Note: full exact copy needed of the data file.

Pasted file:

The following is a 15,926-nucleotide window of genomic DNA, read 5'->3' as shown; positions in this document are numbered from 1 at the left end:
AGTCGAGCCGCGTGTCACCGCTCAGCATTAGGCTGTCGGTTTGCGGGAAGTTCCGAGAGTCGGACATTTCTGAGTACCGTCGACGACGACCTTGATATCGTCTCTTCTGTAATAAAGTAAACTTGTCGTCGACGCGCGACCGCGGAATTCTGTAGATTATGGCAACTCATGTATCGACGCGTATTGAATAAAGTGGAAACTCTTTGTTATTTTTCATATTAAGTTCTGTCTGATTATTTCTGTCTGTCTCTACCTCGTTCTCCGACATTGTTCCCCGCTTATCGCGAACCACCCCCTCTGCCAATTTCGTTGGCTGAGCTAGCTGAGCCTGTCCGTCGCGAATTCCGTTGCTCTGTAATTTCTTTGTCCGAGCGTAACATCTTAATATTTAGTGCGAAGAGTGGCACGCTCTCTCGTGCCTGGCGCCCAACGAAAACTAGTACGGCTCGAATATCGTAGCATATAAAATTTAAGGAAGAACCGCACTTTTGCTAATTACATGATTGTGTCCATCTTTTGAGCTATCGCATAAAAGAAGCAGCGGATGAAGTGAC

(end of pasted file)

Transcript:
The following is a 15,926-nucleotide window of genomic DNA, read 5'->3' as shown; positions in this document are numbered from 1 at the left end:
AGTCGAGCCGCGTGTCACCGCTCAGCATTAGGCTGTCGGTTTGCGGGAAGTTCCGAGAGTCGGACATTTCTGAGTACCGTCGACGACGACCTTGATATCGTCTCTTCTGTAATAAAGTAAACTTGTCGTCGACGCGCGACCGCGGAATTCTGTAGATTATGGCAACTCATGTATCGACGCGTATTGAATAAAGTGGAAACTCTTTGTTATTTTTCATATTAAGTTCTGTCTGATTATTTCTGTCTGTCTCTACCTCGTTCTCCGACATTGTTCCCCGCTTATCGCGAACCACCCCCTCTGCCAATTTCGTTGGCTGAGCTAGCTGAGCCTGTCCGTCGCGAATTCCGTTGCTCTGTAATTTCTTTGTCCGAGCGTAACATCTTAATATTTAGTGCGAAGAGTGGCACGCTCTCTCGTGCCTGGCGCCCAACGAAAACTAGTACGGCTCGAATATCGTAGCATATAAAATTTAAGGAAGAACCGCACTTTTGCTAATTACATGATTGTGTCCATCTTTTGAGCTATCGCATAAAAGAAGCAGCGGATGAAGTGAC